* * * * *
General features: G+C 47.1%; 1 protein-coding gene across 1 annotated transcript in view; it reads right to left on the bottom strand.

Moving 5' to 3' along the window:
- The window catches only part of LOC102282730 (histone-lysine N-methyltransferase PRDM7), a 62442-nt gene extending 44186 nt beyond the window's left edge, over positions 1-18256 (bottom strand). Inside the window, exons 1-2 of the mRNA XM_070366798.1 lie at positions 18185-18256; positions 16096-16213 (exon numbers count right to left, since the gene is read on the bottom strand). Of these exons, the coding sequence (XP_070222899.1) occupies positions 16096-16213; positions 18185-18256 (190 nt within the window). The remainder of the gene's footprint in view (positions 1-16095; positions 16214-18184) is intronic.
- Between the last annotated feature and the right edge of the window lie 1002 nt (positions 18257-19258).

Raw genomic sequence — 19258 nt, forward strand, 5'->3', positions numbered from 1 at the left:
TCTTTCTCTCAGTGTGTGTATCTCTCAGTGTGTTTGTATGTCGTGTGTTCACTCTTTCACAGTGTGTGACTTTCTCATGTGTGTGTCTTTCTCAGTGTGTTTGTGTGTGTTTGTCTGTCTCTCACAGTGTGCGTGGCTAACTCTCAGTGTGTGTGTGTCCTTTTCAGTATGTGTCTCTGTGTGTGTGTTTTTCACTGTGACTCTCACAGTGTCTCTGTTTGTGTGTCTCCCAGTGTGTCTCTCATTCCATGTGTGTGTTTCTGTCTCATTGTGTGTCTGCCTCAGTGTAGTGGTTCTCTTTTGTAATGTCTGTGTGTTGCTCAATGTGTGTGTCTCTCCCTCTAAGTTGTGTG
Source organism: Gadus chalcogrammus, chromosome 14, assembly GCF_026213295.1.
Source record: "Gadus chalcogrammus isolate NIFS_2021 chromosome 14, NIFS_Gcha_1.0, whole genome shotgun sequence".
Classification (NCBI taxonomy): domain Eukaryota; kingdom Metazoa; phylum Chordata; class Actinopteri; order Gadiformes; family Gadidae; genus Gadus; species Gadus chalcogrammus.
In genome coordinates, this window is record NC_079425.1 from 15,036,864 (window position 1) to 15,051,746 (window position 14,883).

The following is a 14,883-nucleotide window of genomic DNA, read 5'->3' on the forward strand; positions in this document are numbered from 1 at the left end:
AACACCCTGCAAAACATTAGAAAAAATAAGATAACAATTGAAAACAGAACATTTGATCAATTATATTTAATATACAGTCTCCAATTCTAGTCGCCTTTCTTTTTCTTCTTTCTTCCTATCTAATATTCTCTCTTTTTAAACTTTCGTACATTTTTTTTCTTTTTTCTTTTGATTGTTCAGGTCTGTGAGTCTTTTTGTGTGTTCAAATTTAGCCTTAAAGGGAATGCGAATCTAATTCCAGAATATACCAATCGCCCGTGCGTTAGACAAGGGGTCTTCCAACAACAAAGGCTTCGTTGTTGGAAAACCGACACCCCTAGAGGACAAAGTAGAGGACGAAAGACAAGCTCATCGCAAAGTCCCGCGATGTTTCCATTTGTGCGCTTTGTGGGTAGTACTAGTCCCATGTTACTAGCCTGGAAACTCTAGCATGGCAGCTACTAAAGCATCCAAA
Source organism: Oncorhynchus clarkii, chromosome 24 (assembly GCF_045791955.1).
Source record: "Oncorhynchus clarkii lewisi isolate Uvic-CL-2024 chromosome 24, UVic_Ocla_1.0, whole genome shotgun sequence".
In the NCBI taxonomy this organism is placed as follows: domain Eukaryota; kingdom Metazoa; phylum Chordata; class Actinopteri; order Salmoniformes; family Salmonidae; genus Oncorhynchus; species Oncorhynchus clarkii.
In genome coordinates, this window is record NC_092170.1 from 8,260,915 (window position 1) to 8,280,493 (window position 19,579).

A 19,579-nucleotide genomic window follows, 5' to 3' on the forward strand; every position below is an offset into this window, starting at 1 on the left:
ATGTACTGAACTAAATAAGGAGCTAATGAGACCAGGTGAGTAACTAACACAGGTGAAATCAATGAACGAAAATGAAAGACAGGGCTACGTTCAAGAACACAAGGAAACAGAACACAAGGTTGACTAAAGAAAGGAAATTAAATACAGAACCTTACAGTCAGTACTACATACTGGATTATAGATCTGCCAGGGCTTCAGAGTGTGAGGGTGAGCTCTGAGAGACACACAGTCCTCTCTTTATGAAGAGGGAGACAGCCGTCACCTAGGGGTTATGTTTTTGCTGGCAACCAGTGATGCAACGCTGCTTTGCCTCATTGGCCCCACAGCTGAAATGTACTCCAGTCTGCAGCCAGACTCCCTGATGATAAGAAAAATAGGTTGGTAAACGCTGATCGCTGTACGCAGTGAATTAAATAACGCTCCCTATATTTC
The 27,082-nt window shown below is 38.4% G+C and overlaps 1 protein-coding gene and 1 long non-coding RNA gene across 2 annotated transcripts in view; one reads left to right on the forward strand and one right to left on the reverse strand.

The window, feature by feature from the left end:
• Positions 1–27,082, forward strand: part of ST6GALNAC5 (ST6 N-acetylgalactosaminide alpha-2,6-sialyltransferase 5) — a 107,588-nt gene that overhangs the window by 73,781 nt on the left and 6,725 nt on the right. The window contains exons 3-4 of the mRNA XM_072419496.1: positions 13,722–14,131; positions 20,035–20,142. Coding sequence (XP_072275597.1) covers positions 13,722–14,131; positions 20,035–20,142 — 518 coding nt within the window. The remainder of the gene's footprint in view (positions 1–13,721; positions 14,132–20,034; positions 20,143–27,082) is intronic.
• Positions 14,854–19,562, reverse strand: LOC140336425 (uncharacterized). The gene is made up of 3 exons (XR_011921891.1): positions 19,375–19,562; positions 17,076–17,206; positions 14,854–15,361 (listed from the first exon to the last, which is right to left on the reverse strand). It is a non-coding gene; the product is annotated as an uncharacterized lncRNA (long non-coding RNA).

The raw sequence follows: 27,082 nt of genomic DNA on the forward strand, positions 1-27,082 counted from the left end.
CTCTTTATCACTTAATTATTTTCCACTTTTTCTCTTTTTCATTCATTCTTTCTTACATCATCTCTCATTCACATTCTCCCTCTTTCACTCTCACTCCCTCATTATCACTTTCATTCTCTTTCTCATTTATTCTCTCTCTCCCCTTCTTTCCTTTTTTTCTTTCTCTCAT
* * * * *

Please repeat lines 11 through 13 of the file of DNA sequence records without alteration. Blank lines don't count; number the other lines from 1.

The following is a 14,883-nucleotide window of genomic DNA, read 5'->3' on the forward strand; positions in this document are numbered from 1 at the left end:
AACACCCTGCAAAACATTAGAAAAAATAAGATAACAATTGAAAACAGAACATTTGATCAATTATATTTAATATACAGTCTCCAATTCTAGTCGCCTTTCTTTTTCTTCTTTCTTCCTATCTAATATTCTCTCTTTTTAAACTTTCGTACATTTTTTTTCTTTTTTCTTTTGATTGTTCAGGTCTGTGAGTCTTTTTGTGTGTTCAAATTTAGCCTTAAAGGGAATGCGAATCTAATTCCAGAATATACCAATCGCCCGTGCGTTAGACAAGGGGTCTTCCAACAACAAAGGCTTCGTTGTTGGAAAACCGACACCCCTAGAGGACAAAGTAGAGGACGAAAGACAAGCTCATCGCAAAGTCCCGCGATGTTTCCATTTGTGCGCTTTGTGGGTAGTACTAGTCCCATGTTACTAGCCTGGAAACTCTAGCATGGCAGCTACTAAAGCATCCAAA
Source organism: Oncorhynchus clarkii, chromosome 24 (assembly GCF_045791955.1).